Harry Newton's In Search of The Perfect Investment
Newton's In Search Of The Perfect Investment. Technology Investor.
8:30 AM EST, Thursday, February 22 , 2007: Luck
or intelligence? I'll take luck every day. The key is to be there. My friend
has spent months looking for a ritzy house in the ski fields of Colorado. He's
prepared to spend $5 million. As he drives to eye yet another one, he spies
a sign for an Auction. He goes to the unpublicized auction (heck the house isn't
even on the Internet), buys a bigger, better, fancier house (six bedrooms and
an elevator) for $4 million.
wife argues expensive houses "will hold their own." This prediction
could be designed less for economic than for psychological reasons, i.e. to
make me feel good that the house we're building is way over budget -- like 45%.
I'm learning there are "gotchas" when building a house:
1. Building material
prices continue to soar, despite the housing turndown. I don't know why.
2. There are "levels" of building materials. Home Depot and Lowes
have great fixtures, but sometimes not the precise thing you (or the wife, or
your architect) want. For that, you're into "designer" stuff. Figure
exponential increases in price. Talk to me about door hinges and door handles!
3. Labor prices
are soaring, especially for some specialty contractors, like propane dealers.
I don't know why. No one seems to have figured there's a housing slump. Toll
Brothers today reported a 67% drop in net income in their fiscal first
4. It costs a lot more to heat a bigger house than a smaller house, especially
when you use newer techniques like underfloor radiant heating.
5. Other than insulating your house with foam (not fiberglass), there aren't
any viable "green" money-saving techniques that make sense for a house
in the snow-belt. I've looked at geothermal heat, windmills, photovoltaic cells,
wood burning heat exchangers and sun-heated hot water systems. But the payoffs
are so far away that I'll be dead before I ever get money back -- and that assumes
there'll be someone around to oil the windmill and maintain the motors that
push the water around, as they transfer heat from one place to another.
6. Insurance companies bump their rates up dramatically when you bounce above
the magic $1 million valuation (though we're still looking).
I'll run a picture
of my new house, when it's finished -- if it ever is. Meantime, Forbes Magazine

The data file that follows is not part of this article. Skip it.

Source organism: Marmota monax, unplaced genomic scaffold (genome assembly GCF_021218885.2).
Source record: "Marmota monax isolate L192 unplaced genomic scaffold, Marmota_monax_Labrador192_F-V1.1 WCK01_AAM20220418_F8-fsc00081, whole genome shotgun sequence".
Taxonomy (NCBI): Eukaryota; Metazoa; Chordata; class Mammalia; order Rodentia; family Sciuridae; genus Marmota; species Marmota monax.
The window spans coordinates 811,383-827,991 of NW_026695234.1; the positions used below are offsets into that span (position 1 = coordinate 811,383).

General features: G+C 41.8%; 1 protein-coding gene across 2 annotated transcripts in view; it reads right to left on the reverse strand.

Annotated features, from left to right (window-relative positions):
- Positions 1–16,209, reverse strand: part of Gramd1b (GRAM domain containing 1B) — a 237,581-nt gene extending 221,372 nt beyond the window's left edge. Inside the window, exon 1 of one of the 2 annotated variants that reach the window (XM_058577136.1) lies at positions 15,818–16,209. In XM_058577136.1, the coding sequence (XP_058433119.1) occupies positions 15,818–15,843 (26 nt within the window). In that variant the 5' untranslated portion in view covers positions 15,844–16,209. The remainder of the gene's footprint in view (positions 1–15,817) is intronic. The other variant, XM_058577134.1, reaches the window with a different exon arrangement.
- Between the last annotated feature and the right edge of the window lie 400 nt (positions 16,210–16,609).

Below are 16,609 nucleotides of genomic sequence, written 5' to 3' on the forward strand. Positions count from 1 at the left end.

has a picture series on The World's Most Expensive Places.
Click here. I thought I'd run these to make me feel good. I haven't
spent this much money, yet.
At $138 million, this is the most expensive. Larger
than either Buckingham or Hampton Court palace, this 103-room home has 58 acres
of gardens and woodlands. Can you imagine the cleaning bills?
The triple oceanfront lot along the Pacific Ocean in Southern California is
only part of what makes the Portabello Estate at $75 million so pricey. Try
the kitchen. The design resembles a nautilus shell, with a "dramatic"
grotto surrounded by "chambers." At least that's what the writeup
says. Ordering in pizza is definitely not the way to go with a kitchen
as large as a basketball court -- well, almost.
For $70 million, you can buy the top three floors of one of the poshest hotels
in New York, The Pierre. This apartment comes with spectacular views
of the city and central park. Moreover it's just across the road from the Apple
Store in the GM building. Perhaps Steve Jobs will buy it?
As part of the
apartment, you get the Grand Salon with a 23-foot-high ceiling. Having drinks
here would seriously impress your friends. I tried to visit this apartment,
purely out of curiosity. But to get an appointment, I had to submit a statement
of my net worth and a letter from my bank. Clearly one way to keep the riffraff
(like me) out.
wouldn't want to join a country club that had me as a member:
Schmuel Moskovitz is talking to a friend of his, bemoaning the fact
that he couldn't join the Grosse Point Golf Club.
understand it," he said, "I told them my name is Shmuel Moskovitz
and dat I vanted to join der club."
his friend says, "The club's restricted. They won't let Jews join."
But Sammy really
wants to join. He takes speech lessons, learns about boats, even tries to eat
corned beef on white bread.
A year later,
he appears at the same door wearing a conservative, three-piece suit and a copy
of the Wall Street Journal tucked under his arm. The doorman lets him
see the manager of the club.
The manager says,
"May I help you, sir ?"
Sammy replies in a clipped New England accent, "I am here to inquire about
membership to your esteemed establishment."
your name ?" asks the manager.
"My name is Winthrop van Simpson the Third."
do you live?" asks the manager.
of course," replies Sammy.
your income ?" asks the manager.
is something I never discuss with strangers," replies Sammy, "but
I don't mind telling you that I own three skyscrapers in Manhattan , and several
factories in northern New Jersey ."
more question before you become a member," says the manager.
your religious affiliation?"
swells with pride at the thought of becoming a member as he says, "I am
This column is about my personal search
for the perfect investment. I don't give investment advice. For that you have
to be registered with regulatory authorities, which I am not. I am a reporter
and an investor. I make my daily column -- Monday through Friday -- freely available
for three reasons: Writing is good for sorting things out in my brain. Second,
the column is research for a book I'm writing called "In Search of the
Perfect Investment." Third, I encourage my readers to send me their
ideas, concerns and experiences. That way we can all learn together. My email
address is .
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